CAN you think yourself young?
That was the title of a recent Guardian article exploring research into positive attitudes to ageing. A positive attitude, the author suggested, can lead to a longer and healthier life, while negative beliefs can be very detrimental indeed.
But is there hard evidence for such a claim, or is this happy-clappy nonsense?
One well-known study by Yale psychologist Prof Becca Levy asked people whether they agreed or disagreed with statements such as ‘As you get older, you are less useful’, ‘Things keep getting worse as I get older’, and ‘I am as happy now as I was when I was younger.’
Result: Levy found people who had more positive attitudes to ageing lived for 7.5 years longer than those who focused on the negatives.
Since Levy’s 2002 paper, multiple international studies have documented the negative impact of age stereotypes on older people’s health. As part of its global campaign against ageism, the World Health Organisation (WHO) asked Prof Levy to lead its analysis into the subject.
Examining 422 studies involving seven million people across 45 countries, it found evidence that ageism led to worse outcomes in various mental health conditions, including depression, and a number of physical health conditions – including shorter life expectancy.
Why? A number of factors may be at play. One suggestion is negative attitudes to ageing may drive physiological stress and increased bodily inflammation, ultimately resulting in poorer physical health.
And psychological factors are undoubtedly relevant, in that they drive unhelpful behaviours. If you have a fatalistic attitude to ageing, you may be less likely to exercise, to eat well and look after yourself, to try new things and learn new skills.
None of this is good – particularly so when it comes to exercise and inactivity. Irish research – more specifically, the Irish Longitudinal Study on Ageing (TILDA) – has found lower levels of physical activity in older people are associated with lower levels of life satisfaction as well as higher levels of stress, anxiety and depressive symptoms.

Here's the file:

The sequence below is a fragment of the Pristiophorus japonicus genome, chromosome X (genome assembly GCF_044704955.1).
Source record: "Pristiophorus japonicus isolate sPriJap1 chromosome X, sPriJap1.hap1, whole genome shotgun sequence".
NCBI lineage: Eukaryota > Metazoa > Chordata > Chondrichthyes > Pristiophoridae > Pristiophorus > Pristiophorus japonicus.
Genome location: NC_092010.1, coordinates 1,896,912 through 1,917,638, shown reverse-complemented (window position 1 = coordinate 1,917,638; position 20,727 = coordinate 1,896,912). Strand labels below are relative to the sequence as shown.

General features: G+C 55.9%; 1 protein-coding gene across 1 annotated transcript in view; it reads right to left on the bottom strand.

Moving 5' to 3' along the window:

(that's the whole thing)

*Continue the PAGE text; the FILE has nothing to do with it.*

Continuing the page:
Similarly, if you see old age as a time of inevitable decline, frailty and social isolation, you are more likely to withdraw from society. Thus, negative expectations can become a self-fulfilling prophecy.
Of course, it’s also true that thinking positively does not guarantee you will live a long and healthy life. Some ‘wellness’ practitioners take messages from positive psychology way too far. They can stray into magical thinking – for example, the dangerous notion that thinking positive can cure various diseases – and victim-blaming (‘I must have made myself sick by not being positive enough’).
The reality is, you can be lucky or unlucky with your health. You can be happy and live a perfectly healthy lifestyle only to receive unexpected and devastating medical news – that’s life.
Still, it’s clear that having a positive attitude to ageing is beneficial in multiple respects, helping people to maintain a sense of purpose as they age.
One person who exemplifies this sense of purpose is 81-year-old Dr Anthony Fauci, who didn’t take a day off for 14 months during the pandemic and who power walks three to four miles each evening. Asked last year about retiring, he responded, ‘It’s ridiculous to think about retiring, we’ve just got to get through this.’
Similarly, the founder of cognitive behavioural therapy (CBT), Dr Aaron Beck, continued to be excited by his work until he died last November at the age of 100. Two days before his death, Beck spent hours on the phone with a colleague discussing a paper they were working on detailing how best to help patients with severe mental illnesses.
Indeed, Beck’s desire to work became more urgent after a fall that broke his hip some months earlier. He was worried, his colleague said, that he would die before he finished the paper.
Many older people may not have Dr Beck or Dr Fauci’s zest for work, and that’s absolutely fine.
Rather, the point is to challenge limiting thoughts (‘Maybe I’m too old to do XYZ’) about ageing. Instead, aim to stay active and do what you love for as long as you can do it.
Linda Hamilton is a Kinsale-based cognitive behavioural therapist. If you would like to get in touch with her, call 086-3300807 For more information, go to www.kinsalecbt.com